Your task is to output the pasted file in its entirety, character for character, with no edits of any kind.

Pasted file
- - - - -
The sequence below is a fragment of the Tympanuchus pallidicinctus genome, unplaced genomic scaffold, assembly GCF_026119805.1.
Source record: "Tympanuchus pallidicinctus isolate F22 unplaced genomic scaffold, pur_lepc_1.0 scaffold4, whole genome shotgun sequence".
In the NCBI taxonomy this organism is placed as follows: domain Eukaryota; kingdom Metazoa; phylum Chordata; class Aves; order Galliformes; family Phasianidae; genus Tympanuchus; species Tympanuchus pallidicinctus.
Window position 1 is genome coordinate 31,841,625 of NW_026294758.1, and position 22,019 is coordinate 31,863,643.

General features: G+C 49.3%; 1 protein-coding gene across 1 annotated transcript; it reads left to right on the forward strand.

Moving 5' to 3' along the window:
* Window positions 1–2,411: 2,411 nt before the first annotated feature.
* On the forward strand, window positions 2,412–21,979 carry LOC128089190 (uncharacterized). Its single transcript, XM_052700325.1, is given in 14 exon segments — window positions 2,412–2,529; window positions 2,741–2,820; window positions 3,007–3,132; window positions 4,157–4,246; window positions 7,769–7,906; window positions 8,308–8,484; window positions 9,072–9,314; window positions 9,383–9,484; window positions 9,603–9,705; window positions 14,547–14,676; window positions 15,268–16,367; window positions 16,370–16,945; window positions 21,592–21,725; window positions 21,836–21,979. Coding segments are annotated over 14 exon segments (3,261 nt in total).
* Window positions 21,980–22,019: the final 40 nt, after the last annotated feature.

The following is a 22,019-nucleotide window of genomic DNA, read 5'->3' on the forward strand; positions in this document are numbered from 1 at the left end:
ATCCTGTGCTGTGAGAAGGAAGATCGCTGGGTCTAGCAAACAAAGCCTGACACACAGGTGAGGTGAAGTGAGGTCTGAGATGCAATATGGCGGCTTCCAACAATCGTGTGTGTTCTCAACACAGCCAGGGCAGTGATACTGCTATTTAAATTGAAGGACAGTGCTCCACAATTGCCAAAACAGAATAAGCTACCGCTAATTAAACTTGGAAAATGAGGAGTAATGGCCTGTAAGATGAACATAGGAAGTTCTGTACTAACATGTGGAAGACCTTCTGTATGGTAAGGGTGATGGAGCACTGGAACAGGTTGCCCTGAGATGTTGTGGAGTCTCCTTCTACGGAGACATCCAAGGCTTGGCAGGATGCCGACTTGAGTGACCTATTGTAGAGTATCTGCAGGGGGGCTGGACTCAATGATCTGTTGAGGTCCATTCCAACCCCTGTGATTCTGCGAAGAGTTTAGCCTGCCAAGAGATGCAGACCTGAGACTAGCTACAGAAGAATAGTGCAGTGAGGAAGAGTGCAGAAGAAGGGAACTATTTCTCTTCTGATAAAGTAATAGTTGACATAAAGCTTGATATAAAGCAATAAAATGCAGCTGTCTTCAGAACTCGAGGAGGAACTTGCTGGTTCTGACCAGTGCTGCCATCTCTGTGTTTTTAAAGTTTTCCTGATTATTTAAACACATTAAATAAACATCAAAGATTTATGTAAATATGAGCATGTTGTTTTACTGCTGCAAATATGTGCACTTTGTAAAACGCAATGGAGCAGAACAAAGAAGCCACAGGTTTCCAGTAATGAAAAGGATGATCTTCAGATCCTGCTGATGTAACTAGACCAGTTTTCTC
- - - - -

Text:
The sequence below is a fragment of the Tympanuchus pallidicinctus genome, unplaced genomic scaffold, assembly GCF_026119805.1.
Source record: "Tympanuchus pallidicinctus isolate F22 unplaced genomic scaffold, pur_lepc_1.0 scaffold4, whole genome shotgun sequence".
In the NCBI taxonomy this organism is placed as follows: domain Eukaryota; kingdom Metazoa; phylum Chordata; class Aves; order Galliformes; family Phasianidae; genus Tympanuchus; species Tympanuchus pallidicinctus.
Window position 1 is genome coordinate 31,841,625 of NW_026294758.1, and position 22,019 is coordinate 31,863,643.

General features: G+C 49.3%; 1 protein-coding gene across 1 annotated transcript; it reads left to right on the forward strand.

Moving 5' to 3' along the window:
* Window positions 1–2,411: 2,411 nt before the first annotated feature.
* On the forward strand, window positions 2,412–21,979 carry LOC128089190 (uncharacterized). Its single transcript, XM_052700325.1, is given in 14 exon segments — window positions 2,412–2,529; window positions 2,741–2,820; window positions 3,007–3,132; window positions 4,157–4,246; window positions 7,769–7,906; window positions 8,308–8,484; window positions 9,072–9,314; window positions 9,383–9,484; window positions 9,603–9,705; window positions 14,547–14,676; window positions 15,268–16,367; window positions 16,370–16,945; window positions 21,592–21,725; window positions 21,836–21,979. Coding segments are annotated over 14 exon segments (3,261 nt in total).
* Window positions 21,980–22,019: the final 40 nt, after the last annotated feature.

The following is a 22,019-nucleotide window of genomic DNA, read 5'->3' on the forward strand; positions in this document are numbered from 1 at the left end:
ATCCTGTGCTGTGAGAAGGAAGATCGCTGGGTCTAGCAAACAAAGCCTGACACACAGGTGAGGTGAAGTGAGGTCTGAGATGCAATATGGCGGCTTCCAACAATCGTGTGTGTTCTCAACACAGCCAGGGCAGTGATACTGCTATTTAAATTGAAGGACAGTGCTCCACAATTGCCAAAACAGAATAAGCTACCGCTAATTAAACTTGGAAAATGAGGAGTAATGGCCTGTAAGATGAACATAGGAAGTTCTGTACTAACATGTGGAAGACCTTCTGTATGGTAAGGGTGATGGAGCACTGGAACAGGTTGCCCTGAGATGTTGTGGAGTCTCCTTCTACGGAGACATCCAAGGCTTGGCAGGATGCCGACTTGAGTGACCTATTGTAGAGTATCTGCAGGGGGGCTGGACTCAATGATCTGTTGAGGTCCATTCCAACCCCTGTGATTCTGCGAAGAGTTTAGCCTGCCAAGAGATGCAGACCTGAGACTAGCTACAGAAGAATAGTGCAGTGAGGAAGAGTGCAGAAGAAGGGAACTATTTCTCTTCTGATAAAGTAATAGTTGACATAAAGCTTGATATAAAGCAATAAAATGCAGCTGTCTTCAGAACTCGAGGAGGAACTTGCTGGTTCTGACCAGTGCTGCCATCTCTGTGTTTTTAAAGTTTTCCTGATTATTTAAACACATTAAATAAACATCAAAGATTTATGTAAATATGAGCATGTTGTTTTACTGCTGCAAATATGTGCACTTTGTAAAACGCAATGGAGCAGAACAAAGAAGCCACAGGTTTCCAGTAATGAAAAGGATGATCTTCAGATCCTGCTGATGTAACTAGACCAGTTTTCTC